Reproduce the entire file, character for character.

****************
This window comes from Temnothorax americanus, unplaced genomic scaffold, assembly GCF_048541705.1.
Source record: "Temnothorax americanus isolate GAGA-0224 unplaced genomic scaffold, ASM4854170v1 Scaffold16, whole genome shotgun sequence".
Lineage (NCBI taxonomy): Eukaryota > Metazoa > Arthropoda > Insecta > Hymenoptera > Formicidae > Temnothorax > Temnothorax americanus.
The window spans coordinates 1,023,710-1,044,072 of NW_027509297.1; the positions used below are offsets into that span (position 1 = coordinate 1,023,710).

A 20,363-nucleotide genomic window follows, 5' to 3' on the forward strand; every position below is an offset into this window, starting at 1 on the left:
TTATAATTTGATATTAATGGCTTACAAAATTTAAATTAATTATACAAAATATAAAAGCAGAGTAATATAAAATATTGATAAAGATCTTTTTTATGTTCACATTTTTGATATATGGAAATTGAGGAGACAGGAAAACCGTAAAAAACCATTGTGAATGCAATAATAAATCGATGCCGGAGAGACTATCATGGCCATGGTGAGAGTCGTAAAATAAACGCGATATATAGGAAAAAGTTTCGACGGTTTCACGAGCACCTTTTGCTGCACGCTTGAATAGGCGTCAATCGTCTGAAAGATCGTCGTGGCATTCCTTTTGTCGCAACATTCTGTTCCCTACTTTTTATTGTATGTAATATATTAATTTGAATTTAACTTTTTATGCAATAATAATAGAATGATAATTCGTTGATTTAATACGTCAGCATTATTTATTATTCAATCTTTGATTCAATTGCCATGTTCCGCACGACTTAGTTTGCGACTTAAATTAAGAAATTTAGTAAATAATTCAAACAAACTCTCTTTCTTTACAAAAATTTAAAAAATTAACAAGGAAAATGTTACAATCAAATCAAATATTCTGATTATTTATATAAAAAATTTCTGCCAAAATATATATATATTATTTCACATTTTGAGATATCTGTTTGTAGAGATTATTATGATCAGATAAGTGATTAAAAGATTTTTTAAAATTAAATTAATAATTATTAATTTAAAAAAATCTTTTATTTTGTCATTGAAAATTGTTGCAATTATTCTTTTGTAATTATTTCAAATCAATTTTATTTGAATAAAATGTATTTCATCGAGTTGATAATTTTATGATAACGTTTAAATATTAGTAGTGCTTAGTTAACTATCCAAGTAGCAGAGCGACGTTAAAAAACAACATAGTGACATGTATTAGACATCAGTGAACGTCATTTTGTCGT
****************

This window comes from Temnothorax americanus, unplaced genomic scaffold, assembly GCF_048541705.1.
Source record: "Temnothorax americanus isolate GAGA-0224 unplaced genomic scaffold, ASM4854170v1 Scaffold16, whole genome shotgun sequence".
Lineage (NCBI taxonomy): Eukaryota > Metazoa > Arthropoda > Insecta > Hymenoptera > Formicidae > Temnothorax > Temnothorax americanus.
The window spans coordinates 1,023,710-1,044,072 of NW_027509297.1; the positions used below are offsets into that span (position 1 = coordinate 1,023,710).

A 20,363-nucleotide genomic window follows, 5' to 3' on the forward strand; every position below is an offset into this window, starting at 1 on the left:
TTATAATTTGATATTAATGGCTTACAAAATTTAAATTAATTATACAAAATATAAAAGCAGAGTAATATAAAATATTGATAAAGATCTTTTTTATGTTCACATTTTTGATATATGGAAATTGAGGAGACAGGAAAACCGTAAAAAACCATTGTGAATGCAATAATAAATCGATGCCGGAGAGACTATCATGGCCATGGTGAGAGTCGTAAAATAAACGCGATATATAGGAAAAAGTTTCGACGGTTTCACGAGCACCTTTTGCTGCACGCTTGAATAGGCGTCAATCGTCTGAAAGATCGTCGTGGCATTCCTTTTGTCGCAACATTCTGTTCCCTACTTTTTATTGTATGTAATATATTAATTTGAATTTAACTTTTTATGCAATAATAATAGAATGATAATTCGTTGATTTAATACGTCAGCATTATTTATTATTCAATCTTTGATTCAATTGCCATGTTCCGCACGACTTAGTTTGCGACTTAAATTAAGAAATTTAGTAAATAATTCAAACAAACTCTCTTTCTTTACAAAAATTTAAAAAATTAACAAGGAAAATGTTACAATCAAATCAAATATTCTGATTATTTATATAAAAAATTTCTGCCAAAATATATATATATTATTTCACATTTTGAGATATCTGTTTGTAGAGATTATTATGATCAGATAAGTGATTAAAAGATTTTTTAAAATTAAATTAATAATTATTAATTTAAAAAAATCTTTTATTTTGTCATTGAAAATTGTTGCAATTATTCTTTTGTAATTATTTCAAATCAATTTTATTTGAATAAAATGTATTTCATCGAGTTGATAATTTTATGATAACGTTTAAATATTAGTAGTGCTTAGTTAACTATCCAAGTAGCAGAGCGACGTTAAAAAACAACATAGTGACATGTATTAGACATCAGTGAACGTCATTTTGTCGT